Any knowledgeable fan would have been remiss to question Broner’s game plan. In fact, you would be in the right to question if he even had a game plan. Garcia timed Broner well, and weathered his sporadic offense. It was tough to gage what Broner wanted to do in the ring. Was it to outbox and ultimately outpoint Garcia? Was it to overpower Garcia by backing him up? But as Kanye West would say, “We don’t know.”

 

Broner has lost fights to Shawn Porter and Marcos Maidana in the past. This would suggest that every time that Broner stepped up in opposition, he would fail trying to obtain victory. But to Broner’s credit he was able to finish the fights with Maidana and Porter strong. He didn’t do that against Garcia.

 

This probably means that he can’t make 140 pounds anymore without having to drain and starve himself. But yet he is too small to fight at 147 pounds. So where does Broner go from here?

 

Rounds 10, 11, and 12 were carbon copies of the last seven. Garcia has now conquered and claimed the biggest name on his resume thus far. Garcia has also won world titles at featherweight [126], super featherweight [130] and lightweight [135]. In retrospect hindsight is always 20/20. Garcia has looked spectacular in his last three fights since returning to the ring last summer. Garcia was out of action for nearly three years due to promotional issues with his former promoter Top Rank. The long layoff may have been a blessing in disguise. It may have preserved his body.


Garcia has now put himself in line for a major fight in the near future. The possible landscape of opponents include, but are not limited to Vasyl Lomachenko at 130, Jorge Linares at 135, Terence Crawford at 140, and possibly Keith Thurman at 147.

 

"Anybody that wants to come join us on Showtime, give us a call. We are ready for anybody," Garcia said. "Maybe I’ll go down to 135, stay at 140 or go up to 147."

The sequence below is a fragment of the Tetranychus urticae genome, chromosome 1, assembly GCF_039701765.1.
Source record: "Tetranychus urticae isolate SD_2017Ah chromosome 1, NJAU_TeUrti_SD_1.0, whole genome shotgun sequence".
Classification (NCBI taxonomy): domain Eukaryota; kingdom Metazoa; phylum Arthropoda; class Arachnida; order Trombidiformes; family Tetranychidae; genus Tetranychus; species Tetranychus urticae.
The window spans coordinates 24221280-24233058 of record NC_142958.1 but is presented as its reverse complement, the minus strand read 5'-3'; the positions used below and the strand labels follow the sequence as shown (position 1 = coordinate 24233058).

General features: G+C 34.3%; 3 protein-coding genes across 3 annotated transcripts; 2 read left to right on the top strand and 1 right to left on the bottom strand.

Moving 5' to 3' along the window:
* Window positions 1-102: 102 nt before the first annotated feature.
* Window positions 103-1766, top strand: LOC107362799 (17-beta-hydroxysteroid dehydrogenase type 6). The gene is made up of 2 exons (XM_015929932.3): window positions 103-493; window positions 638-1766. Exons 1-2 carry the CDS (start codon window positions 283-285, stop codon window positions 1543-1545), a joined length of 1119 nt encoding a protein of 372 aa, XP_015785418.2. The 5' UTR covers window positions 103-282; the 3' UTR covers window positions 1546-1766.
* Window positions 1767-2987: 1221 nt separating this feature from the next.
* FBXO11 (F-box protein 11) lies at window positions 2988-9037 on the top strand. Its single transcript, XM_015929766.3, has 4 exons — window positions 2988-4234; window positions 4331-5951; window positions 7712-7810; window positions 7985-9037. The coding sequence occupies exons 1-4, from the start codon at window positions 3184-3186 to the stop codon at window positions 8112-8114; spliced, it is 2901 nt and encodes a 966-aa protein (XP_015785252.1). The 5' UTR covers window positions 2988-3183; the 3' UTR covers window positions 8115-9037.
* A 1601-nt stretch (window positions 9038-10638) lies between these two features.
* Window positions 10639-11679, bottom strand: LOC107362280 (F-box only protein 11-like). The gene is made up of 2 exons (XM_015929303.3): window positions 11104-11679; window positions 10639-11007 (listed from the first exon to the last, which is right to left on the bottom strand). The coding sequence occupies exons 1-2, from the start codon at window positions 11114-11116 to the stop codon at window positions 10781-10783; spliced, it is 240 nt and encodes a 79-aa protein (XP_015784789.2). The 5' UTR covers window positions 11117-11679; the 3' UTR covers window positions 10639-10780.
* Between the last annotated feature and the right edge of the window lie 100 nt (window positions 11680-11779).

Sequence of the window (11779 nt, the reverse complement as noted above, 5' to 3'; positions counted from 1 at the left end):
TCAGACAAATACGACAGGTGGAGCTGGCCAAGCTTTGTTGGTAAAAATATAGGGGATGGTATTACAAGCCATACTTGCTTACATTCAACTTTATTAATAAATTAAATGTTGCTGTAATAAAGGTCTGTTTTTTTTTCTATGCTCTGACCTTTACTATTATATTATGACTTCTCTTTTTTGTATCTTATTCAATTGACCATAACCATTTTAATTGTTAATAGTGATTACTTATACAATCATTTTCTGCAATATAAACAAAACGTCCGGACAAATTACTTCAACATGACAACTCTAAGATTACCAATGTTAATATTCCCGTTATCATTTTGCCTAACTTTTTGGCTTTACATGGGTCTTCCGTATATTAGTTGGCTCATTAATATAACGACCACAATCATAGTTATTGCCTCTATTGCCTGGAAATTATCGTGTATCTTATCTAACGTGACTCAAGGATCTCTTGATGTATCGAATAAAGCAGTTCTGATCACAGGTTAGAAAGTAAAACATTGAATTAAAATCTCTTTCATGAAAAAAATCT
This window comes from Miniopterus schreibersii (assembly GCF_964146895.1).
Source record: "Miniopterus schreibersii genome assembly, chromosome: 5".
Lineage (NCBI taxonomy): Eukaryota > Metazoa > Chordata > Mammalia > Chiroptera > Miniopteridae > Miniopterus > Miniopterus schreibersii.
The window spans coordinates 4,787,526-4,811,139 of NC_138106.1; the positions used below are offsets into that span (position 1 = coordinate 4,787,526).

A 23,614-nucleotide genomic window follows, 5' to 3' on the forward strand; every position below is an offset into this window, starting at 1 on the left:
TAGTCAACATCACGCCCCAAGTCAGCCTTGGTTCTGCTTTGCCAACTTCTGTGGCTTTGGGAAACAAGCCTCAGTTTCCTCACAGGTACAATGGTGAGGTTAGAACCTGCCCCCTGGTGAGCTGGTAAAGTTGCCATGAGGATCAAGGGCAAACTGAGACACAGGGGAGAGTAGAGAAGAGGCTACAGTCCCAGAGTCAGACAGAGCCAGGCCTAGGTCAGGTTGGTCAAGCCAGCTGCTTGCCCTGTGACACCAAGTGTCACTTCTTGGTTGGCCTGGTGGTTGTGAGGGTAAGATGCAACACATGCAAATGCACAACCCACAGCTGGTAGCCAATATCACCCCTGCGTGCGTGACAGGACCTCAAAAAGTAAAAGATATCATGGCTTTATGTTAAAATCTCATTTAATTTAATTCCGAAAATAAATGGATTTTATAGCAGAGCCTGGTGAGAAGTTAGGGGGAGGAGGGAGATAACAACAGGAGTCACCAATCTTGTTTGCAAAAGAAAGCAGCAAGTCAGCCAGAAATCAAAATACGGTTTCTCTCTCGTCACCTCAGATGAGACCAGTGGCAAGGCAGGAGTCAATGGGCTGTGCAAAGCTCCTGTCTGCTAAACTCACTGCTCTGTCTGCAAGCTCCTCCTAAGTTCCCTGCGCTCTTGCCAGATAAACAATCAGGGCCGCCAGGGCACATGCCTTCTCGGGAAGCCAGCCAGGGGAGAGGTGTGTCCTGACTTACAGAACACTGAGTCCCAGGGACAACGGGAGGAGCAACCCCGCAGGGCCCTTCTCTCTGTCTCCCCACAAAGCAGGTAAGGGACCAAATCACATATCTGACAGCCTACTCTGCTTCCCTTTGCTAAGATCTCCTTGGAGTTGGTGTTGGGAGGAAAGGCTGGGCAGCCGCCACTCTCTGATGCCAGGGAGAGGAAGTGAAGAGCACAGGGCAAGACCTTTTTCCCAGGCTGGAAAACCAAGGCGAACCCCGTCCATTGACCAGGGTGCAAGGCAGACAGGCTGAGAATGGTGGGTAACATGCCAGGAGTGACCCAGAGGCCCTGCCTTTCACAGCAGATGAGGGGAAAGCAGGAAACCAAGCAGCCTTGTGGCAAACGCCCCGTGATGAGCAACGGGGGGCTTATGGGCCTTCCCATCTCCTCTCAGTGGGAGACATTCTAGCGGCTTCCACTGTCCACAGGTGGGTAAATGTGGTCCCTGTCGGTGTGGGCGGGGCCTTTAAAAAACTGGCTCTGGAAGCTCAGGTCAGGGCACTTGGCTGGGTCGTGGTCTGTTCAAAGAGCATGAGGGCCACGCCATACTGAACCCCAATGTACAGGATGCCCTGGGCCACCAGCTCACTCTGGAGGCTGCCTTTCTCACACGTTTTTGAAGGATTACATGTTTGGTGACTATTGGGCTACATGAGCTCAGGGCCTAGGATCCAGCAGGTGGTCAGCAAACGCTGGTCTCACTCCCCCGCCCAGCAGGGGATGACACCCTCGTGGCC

In the co-feature bout of the evening, middleweight contender Jermall Charlo annihilated Jorge Sebastian Heiland of Buenos Aires, Argentina. Charlo dropped him in the second and once more in the fourth round before referee Benji Esteves stopped the fight. With the victory, Charlo has now put himself in line to face the winner of the Canelo-Golovkin matchup on September 16.

 

"I’m ready, bring on the biggest names at 160," said Charlo who improved to 26-0, (20). "I’m the real Tommy Hearns. I feel like it’s my turn and I’m going to go get it."

Heiland came into the ring with a pre-existing condition in his left knee, which may have been exacerbated during the contest.

 

 

Heavyweight Jarrell “Big Baby” Miller of Brooklyn, scored an eighth round TKO in a scheduled 10 rounder over former contender and Deontay Wilder knockout victim Gerald Washington. The contest had ebbs and flows in which both men were hurt. In the eighth round, Miller, who has now improved to 19-0-1, (17) with the victory, stunned Washington, before his corner prompted to call a halt to the bout.

 

"I definitely felt the ring rust. Gerald was very tough. It was a very good fight that had me thinking. My power was there, but I couldn’t put it together the way I wanted to today,” said Miller. "I took the hard way back coming in off of a layoff. Gerald definitely pushed me and motivated me. I had to rely on my brain and my power."